OREMUS: 6 November 2004
steve.benner at oremus.org
Fri Nov 5 21:27:59 GMT 2004
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OREMUS for Saturday, November 6, 2004
William Temple, Archbishop of Canterbury, Teacher of the Faith, 1944
O Lord, open our lips.
And our mouth shall proclaim your praise.
Blessed are you, Lover of our souls,
in Jesus, your Incarnate One and our Redeemer,
you have made us no longer strangers and sojourners,
but fellow citizens with the saints
and members of your household.
For these and all your mercies, we praise you:
Father, Son and Holy Spirit:
Blessed be God for ever!
An opening canticle may be sung.
I waited patiently upon the Lord;*
he stooped to me and heard my cry.
He lifted me out of the desolate pit,
out of the mire and clay;*
he set my feet upon a high cliff and made my footing sure.
He put a new song in my mouth,
a song of praise to our God;*
many shall see and stand in awe
and put their trust in the Lord.
Happy are they who trust in the Lord!*
they do not resort to evil spirits or turn to false gods.
Great things are they that you have done, O Lord my God!
how great your wonders and your plans for us!*
there is none who can be compared with you.
O that I could make them known and tell them!*
but they are more than I can count.
In sacrifice and offering you take no pleasure*
you have given me ears to hear you;
Burnt-offering and sin-offering you have not required,*
and so I said, 'Behold, I come.
'In the roll of the book it is written concerning me:*
"I love to do your will, O my God;
your law is deep in my heart."'
I proclaimed righteousness in the great congregation;*
behold, I did not restrain my lips;
and that, O Lord, you know.
Your righteousness have I not hidden in my heart;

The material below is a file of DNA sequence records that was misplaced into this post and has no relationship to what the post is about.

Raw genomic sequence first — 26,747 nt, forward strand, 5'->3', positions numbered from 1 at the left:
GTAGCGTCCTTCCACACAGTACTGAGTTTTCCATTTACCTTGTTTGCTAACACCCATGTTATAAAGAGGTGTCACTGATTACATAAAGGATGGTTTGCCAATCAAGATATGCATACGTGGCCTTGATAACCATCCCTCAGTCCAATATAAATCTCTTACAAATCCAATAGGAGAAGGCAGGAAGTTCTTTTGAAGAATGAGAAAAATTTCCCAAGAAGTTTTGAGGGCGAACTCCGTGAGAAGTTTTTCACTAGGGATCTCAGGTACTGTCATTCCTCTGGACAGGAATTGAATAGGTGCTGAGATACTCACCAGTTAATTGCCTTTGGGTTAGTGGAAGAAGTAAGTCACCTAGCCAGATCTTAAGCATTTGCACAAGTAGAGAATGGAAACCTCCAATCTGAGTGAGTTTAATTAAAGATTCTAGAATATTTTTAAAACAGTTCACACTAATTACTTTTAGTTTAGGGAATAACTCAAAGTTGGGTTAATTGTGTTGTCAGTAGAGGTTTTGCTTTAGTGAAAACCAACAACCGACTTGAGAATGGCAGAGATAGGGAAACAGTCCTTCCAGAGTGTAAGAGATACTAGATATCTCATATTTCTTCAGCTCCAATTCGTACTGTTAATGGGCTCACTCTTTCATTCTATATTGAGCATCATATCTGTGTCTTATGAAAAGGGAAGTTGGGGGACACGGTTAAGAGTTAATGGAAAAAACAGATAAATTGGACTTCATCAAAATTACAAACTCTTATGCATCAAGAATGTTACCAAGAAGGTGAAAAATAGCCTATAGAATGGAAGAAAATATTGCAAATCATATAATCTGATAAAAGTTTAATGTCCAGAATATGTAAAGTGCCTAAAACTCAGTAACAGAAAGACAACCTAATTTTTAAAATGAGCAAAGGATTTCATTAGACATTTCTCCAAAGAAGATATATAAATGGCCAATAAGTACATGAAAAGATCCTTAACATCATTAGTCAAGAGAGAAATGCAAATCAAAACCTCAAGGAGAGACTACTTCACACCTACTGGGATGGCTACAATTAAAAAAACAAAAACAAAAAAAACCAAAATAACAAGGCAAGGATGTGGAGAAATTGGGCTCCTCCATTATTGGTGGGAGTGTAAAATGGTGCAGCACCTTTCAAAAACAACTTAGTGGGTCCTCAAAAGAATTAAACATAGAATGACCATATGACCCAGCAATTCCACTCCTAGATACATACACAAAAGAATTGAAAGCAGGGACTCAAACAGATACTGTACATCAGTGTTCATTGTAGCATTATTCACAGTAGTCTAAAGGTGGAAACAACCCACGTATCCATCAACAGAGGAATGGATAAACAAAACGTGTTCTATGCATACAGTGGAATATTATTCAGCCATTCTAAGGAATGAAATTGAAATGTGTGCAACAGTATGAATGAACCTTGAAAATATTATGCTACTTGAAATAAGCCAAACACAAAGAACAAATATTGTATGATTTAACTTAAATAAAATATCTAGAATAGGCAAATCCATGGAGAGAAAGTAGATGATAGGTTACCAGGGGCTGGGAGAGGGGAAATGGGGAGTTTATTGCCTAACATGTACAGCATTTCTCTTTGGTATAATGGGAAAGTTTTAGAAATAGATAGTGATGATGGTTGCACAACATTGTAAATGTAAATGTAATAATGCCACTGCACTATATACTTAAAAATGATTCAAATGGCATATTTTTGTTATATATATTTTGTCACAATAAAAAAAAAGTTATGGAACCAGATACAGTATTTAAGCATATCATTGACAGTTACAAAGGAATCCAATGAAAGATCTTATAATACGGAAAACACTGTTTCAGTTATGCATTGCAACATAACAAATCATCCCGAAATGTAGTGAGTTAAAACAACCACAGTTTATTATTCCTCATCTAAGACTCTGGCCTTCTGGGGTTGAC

I have spoken of your faithfulness and your deliverance;*
I have not concealed your love and faithfulness
from the great congregation.
You are the Lord;
do not withhold your compassion from me;*
let your love and your faithfulness keep me safe for ever,
For innumerable troubles have crowded upon me;
my sins have overtaken me and I cannot see;*
they are more in number than the hairs of my head,
and my heart fails me.
Be pleased, O Lord, to deliver me;*
O Lord, make haste to help me.
Let them be ashamed and altogether dismayed
who seek after my life to destroy it;*
let them draw back and be disgraced
who take pleasure in my misfortune.
Let those who say 'Aha!' and gloat over me be confounded,*
because they are ashamed.
Let all who seek you rejoice in you and be glad;*
let those who love your salvation continually say,
'Great is the Lord!'
Though I am poor and afflicted,*
the Lord will have regard for me.
You are my helper and my deliverer;*
do not tarry, O my God.
A Song of the New Creation (Isaiah 43:15-21)
'I am the Lord, your Holy One,
the Creator of Israel, your king.'
Thus says the Lord, who makes a way in the sea,
a path in the mighty waters,
'Remember not the former things,
nor consider the things of old.
'Behold, I am doing a new thing;
now it springs forth, do you not perceive it?
'I will make a way in the wilderness
and rivers in the desert,
to give drink to my chosen people,
'The people whom I formed for myself,
that they might declare my praise.'
Sing to the Lord a new song;*
sing his praise in the congregation of the faithful.
Let Israel rejoice in his maker;*
let the children of Zion be joyful in their king.
Let them praise his name in the dance;*
let them sing praise to him with timbrel and harp.
For the Lord takes pleasure in his people*
and adorns the poor with victory.
Let the faithful rejoice in triumph;*
let them be joyful on their beds.
Let the praises of God be in their throat*
and a two-edged sword in their hand;
To wreak vengeance on the nations*
and punishment on the peoples;
To bind their kings in chains*
and their nobles with links of iron;
To inflict on them the judgement decreed;*
this is glory for all his faithful people.
READING [Romans 8:31-39]:
What then are we to say about these things? If God is for
us, who is against us? He who did not withhold his own
Son, but gave him up for all of us, will he not with him
also give us everything else? Who will bring any charge
against God's elect? It is God who justifies. Who is to
condemn? It is Christ Jesus, who died, yes, who was
raised, who is at the right hand of God, who indeed
intercedes for us. Who will separate us from the love of
Christ? Will hardship, or distress, or persecution, or
famine, or nakedness, or peril, or sword? As it is
'For your sake we are being killed all day long;